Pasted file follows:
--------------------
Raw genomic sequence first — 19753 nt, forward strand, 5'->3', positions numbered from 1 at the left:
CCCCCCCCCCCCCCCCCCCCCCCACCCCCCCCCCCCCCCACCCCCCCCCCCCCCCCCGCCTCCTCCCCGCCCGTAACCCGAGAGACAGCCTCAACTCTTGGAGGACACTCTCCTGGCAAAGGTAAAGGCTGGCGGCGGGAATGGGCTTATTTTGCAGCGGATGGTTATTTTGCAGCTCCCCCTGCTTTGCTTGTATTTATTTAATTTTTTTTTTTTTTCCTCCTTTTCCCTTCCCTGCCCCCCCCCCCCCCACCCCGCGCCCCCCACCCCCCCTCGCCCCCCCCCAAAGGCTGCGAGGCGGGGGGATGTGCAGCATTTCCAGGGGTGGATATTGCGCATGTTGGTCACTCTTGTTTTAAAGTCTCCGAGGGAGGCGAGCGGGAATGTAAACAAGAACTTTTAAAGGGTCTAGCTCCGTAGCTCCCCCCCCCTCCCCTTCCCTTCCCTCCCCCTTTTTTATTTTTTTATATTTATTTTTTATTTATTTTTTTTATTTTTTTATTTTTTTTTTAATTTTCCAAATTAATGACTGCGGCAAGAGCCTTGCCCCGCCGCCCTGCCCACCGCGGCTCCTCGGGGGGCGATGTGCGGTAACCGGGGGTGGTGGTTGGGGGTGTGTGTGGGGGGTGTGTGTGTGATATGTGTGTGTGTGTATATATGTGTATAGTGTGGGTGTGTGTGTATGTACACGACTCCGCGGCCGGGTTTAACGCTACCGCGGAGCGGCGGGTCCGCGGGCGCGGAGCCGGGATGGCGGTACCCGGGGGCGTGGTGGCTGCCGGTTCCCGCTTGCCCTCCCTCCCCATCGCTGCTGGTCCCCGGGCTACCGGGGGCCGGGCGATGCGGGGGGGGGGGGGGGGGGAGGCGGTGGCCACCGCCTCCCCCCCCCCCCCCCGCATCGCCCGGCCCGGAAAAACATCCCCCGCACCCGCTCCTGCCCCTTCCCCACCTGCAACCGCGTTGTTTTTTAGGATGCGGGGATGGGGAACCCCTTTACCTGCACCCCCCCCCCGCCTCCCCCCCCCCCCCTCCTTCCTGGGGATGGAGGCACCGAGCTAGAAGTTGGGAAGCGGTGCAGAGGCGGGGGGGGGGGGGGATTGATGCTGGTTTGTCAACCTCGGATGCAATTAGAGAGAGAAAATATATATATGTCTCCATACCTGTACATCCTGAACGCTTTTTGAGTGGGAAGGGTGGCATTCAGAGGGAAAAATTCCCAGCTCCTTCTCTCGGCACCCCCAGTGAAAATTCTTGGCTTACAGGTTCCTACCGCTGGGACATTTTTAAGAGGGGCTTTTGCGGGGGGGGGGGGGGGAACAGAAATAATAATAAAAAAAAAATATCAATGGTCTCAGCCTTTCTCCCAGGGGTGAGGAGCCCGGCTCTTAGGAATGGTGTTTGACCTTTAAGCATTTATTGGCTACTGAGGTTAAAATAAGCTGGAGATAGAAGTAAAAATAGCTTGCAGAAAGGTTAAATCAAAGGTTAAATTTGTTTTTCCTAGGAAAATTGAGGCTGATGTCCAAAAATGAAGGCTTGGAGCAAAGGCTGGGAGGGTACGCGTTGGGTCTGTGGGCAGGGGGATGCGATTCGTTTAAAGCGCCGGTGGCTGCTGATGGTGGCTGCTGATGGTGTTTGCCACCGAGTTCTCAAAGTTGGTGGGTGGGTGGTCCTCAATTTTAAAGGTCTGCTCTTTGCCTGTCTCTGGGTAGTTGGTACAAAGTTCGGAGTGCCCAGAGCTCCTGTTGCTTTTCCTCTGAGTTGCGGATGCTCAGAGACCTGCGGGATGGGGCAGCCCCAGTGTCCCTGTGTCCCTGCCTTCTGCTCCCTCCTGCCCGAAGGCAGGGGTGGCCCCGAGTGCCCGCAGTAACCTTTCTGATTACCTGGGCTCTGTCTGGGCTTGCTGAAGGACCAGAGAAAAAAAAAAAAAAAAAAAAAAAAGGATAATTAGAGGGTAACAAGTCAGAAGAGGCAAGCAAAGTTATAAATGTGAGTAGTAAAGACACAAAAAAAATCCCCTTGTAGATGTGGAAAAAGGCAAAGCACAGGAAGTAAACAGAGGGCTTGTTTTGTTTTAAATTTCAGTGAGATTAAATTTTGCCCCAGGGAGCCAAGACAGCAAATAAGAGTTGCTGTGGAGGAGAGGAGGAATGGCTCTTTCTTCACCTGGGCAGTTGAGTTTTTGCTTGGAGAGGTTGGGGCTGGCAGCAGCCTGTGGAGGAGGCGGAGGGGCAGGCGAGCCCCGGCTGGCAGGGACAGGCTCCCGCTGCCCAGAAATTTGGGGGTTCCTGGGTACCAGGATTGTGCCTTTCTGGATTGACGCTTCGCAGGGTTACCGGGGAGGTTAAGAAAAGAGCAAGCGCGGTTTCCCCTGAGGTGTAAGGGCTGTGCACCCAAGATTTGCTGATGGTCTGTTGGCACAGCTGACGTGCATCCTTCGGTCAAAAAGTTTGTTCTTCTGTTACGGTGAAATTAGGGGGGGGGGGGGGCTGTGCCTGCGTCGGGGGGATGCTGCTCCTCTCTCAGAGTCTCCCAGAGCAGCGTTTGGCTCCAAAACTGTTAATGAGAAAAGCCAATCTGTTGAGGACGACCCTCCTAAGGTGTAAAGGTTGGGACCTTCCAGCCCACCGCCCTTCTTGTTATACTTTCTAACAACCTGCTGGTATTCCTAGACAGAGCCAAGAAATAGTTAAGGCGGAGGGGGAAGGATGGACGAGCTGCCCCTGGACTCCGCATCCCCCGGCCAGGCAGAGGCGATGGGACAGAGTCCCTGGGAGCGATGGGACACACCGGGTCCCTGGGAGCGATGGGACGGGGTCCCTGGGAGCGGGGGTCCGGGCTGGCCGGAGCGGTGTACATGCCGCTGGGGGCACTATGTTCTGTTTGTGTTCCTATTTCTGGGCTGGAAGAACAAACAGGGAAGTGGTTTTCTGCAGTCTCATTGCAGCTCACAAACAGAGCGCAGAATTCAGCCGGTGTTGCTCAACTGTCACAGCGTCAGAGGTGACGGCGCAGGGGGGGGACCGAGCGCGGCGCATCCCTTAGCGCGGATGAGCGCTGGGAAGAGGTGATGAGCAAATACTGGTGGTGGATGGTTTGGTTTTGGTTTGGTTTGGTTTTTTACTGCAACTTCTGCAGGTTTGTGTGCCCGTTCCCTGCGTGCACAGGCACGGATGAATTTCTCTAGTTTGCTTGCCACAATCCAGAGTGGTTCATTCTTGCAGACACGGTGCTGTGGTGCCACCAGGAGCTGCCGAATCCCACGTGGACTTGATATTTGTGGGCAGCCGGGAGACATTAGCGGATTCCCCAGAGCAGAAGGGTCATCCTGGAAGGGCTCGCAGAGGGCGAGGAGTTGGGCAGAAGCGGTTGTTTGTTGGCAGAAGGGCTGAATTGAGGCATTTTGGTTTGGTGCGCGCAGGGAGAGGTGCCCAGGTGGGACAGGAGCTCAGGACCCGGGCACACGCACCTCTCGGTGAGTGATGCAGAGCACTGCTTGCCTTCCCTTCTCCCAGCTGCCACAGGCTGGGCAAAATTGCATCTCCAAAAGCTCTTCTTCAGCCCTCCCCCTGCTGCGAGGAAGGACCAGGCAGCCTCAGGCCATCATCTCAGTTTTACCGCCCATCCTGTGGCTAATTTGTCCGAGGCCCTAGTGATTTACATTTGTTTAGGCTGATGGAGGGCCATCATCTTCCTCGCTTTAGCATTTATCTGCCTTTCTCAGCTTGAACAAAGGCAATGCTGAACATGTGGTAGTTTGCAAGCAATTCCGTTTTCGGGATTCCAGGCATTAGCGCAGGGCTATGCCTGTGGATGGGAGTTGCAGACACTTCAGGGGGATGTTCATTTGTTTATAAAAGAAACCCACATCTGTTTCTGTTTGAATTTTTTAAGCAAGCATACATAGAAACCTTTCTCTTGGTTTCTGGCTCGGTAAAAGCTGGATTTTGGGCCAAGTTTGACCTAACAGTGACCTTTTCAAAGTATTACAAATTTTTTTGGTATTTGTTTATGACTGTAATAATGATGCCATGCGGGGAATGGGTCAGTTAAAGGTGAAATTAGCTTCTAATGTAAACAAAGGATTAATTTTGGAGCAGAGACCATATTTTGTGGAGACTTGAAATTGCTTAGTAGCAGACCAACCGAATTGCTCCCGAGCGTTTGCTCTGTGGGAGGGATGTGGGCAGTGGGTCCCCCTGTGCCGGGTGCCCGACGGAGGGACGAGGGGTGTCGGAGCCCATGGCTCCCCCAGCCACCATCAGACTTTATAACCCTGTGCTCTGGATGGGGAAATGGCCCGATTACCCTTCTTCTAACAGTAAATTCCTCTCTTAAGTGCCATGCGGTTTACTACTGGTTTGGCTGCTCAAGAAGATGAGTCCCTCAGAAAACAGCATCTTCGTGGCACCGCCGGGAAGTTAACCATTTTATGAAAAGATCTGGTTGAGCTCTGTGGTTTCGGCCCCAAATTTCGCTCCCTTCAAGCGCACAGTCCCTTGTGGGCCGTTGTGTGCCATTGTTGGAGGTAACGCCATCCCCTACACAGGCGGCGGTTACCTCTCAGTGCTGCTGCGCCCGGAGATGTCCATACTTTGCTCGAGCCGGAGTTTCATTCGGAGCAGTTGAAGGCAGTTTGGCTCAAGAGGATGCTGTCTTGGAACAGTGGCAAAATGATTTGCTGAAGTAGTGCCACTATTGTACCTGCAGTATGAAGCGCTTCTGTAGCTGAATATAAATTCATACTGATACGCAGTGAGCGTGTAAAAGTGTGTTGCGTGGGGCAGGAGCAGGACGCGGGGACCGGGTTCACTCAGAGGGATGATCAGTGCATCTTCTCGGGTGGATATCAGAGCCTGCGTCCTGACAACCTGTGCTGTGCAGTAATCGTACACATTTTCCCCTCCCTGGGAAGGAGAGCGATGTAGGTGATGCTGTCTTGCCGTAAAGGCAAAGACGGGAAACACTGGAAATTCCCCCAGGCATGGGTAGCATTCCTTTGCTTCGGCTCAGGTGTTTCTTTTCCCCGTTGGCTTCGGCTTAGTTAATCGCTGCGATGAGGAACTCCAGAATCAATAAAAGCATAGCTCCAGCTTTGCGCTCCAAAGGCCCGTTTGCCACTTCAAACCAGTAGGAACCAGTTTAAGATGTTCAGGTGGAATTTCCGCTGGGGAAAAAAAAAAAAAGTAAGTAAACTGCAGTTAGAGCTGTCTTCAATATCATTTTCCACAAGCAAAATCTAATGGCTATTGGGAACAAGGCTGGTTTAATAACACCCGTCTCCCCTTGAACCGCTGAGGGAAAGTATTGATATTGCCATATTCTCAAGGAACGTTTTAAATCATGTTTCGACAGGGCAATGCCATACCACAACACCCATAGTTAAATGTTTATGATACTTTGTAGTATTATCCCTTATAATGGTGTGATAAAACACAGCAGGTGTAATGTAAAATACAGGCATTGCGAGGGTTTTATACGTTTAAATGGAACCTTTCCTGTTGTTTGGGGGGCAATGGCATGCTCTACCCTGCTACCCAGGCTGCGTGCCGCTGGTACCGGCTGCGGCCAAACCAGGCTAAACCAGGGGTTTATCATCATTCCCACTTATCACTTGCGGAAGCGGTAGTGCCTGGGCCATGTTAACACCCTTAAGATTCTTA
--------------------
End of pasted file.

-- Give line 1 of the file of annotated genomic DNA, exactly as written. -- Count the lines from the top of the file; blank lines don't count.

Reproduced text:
Raw genomic sequence first — 19753 nt, forward strand, 5'->3', positions numbered from 1 at the left: